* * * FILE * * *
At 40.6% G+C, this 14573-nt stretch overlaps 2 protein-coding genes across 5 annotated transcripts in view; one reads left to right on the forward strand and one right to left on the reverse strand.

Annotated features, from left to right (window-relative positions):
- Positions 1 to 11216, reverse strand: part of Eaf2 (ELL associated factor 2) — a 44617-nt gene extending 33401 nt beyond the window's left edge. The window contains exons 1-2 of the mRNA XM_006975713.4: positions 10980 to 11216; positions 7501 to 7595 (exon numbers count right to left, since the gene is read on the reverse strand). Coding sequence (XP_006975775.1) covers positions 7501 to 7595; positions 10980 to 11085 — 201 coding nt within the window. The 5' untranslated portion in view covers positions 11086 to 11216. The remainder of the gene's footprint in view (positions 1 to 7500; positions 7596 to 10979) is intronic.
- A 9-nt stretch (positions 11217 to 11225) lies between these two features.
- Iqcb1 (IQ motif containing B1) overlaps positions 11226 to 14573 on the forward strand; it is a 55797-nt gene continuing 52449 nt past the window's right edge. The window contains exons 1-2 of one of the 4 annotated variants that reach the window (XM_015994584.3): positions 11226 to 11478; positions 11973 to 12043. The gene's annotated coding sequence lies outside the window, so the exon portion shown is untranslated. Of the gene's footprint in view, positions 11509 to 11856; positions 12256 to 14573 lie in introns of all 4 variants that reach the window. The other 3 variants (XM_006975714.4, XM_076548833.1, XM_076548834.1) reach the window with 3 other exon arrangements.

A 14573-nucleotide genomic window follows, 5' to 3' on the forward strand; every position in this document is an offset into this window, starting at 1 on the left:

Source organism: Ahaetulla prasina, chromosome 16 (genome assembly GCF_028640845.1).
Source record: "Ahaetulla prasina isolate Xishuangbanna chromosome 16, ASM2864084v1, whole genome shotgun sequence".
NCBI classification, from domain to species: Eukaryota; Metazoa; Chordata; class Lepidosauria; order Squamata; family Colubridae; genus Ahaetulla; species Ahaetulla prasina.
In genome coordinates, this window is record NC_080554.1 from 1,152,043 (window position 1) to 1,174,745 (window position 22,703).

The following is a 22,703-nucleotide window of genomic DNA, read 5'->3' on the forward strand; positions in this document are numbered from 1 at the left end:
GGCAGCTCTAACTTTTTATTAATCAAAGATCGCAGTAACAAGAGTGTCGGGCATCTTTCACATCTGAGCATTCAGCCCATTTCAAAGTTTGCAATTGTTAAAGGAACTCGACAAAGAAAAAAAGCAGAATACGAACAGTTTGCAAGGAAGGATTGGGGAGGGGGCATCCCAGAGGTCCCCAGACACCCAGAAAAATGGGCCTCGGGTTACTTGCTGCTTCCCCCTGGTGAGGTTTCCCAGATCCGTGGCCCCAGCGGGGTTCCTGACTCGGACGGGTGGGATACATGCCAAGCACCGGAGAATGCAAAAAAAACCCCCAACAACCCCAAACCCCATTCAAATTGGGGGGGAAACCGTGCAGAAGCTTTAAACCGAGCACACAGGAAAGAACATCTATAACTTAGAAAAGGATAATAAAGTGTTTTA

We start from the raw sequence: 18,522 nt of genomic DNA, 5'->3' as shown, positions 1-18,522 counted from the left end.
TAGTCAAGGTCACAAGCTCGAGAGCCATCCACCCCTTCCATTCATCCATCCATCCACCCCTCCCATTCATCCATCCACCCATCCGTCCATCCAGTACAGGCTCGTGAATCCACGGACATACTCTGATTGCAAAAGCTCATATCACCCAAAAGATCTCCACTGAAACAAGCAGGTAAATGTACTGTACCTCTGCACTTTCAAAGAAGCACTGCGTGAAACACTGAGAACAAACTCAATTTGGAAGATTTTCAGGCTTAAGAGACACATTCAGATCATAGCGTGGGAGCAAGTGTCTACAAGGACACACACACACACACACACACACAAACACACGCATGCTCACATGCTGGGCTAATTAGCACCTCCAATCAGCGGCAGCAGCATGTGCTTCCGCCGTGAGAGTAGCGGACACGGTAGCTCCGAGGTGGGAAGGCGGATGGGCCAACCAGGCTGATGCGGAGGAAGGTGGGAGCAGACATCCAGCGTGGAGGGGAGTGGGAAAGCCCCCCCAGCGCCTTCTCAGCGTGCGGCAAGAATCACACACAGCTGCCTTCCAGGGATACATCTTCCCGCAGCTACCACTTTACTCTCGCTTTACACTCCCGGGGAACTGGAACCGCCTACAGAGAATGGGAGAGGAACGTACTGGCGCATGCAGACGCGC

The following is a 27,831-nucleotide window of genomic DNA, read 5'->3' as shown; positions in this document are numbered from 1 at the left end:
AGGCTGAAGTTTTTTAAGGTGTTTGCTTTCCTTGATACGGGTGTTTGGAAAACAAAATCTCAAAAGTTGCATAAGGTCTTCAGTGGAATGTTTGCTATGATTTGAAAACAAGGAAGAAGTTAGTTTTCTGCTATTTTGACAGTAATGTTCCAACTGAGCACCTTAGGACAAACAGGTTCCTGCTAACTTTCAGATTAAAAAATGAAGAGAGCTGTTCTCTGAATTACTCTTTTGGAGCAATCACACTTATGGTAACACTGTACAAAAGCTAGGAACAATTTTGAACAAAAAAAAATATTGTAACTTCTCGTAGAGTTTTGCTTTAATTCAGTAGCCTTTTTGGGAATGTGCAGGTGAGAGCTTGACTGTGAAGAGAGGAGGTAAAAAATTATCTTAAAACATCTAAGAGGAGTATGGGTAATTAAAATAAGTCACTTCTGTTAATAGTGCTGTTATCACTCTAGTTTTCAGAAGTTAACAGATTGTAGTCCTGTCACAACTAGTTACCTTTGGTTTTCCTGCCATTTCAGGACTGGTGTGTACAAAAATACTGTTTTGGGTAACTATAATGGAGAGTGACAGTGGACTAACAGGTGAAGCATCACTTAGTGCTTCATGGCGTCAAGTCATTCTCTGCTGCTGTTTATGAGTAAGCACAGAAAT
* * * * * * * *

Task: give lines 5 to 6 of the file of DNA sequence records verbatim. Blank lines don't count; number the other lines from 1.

- Iqcb1 (IQ motif containing B1) overlaps positions 11226 to 14573 on the forward strand; it is a 55797-nt gene continuing 52449 nt past the window's right edge. The window contains exons 1-2 of one of the 4 annotated variants that reach the window (XM_015994584.3): positions 11226 to 11478; positions 11973 to 12043. The gene's annotated coding sequence lies outside the window, so the exon portion shown is untranslated. Of the gene's footprint in view, positions 11509 to 11856; positions 12256 to 14573 lie in introns of all 4 variants that reach the window. The other 3 variants (XM_006975714.4, XM_076548833.1, XM_076548834.1) reach the window with 3 other exon arrangements.

A 14573-nucleotide genomic window follows, 5' to 3' on the forward strand; every position in this document is an offset into this window, starting at 1 on the left: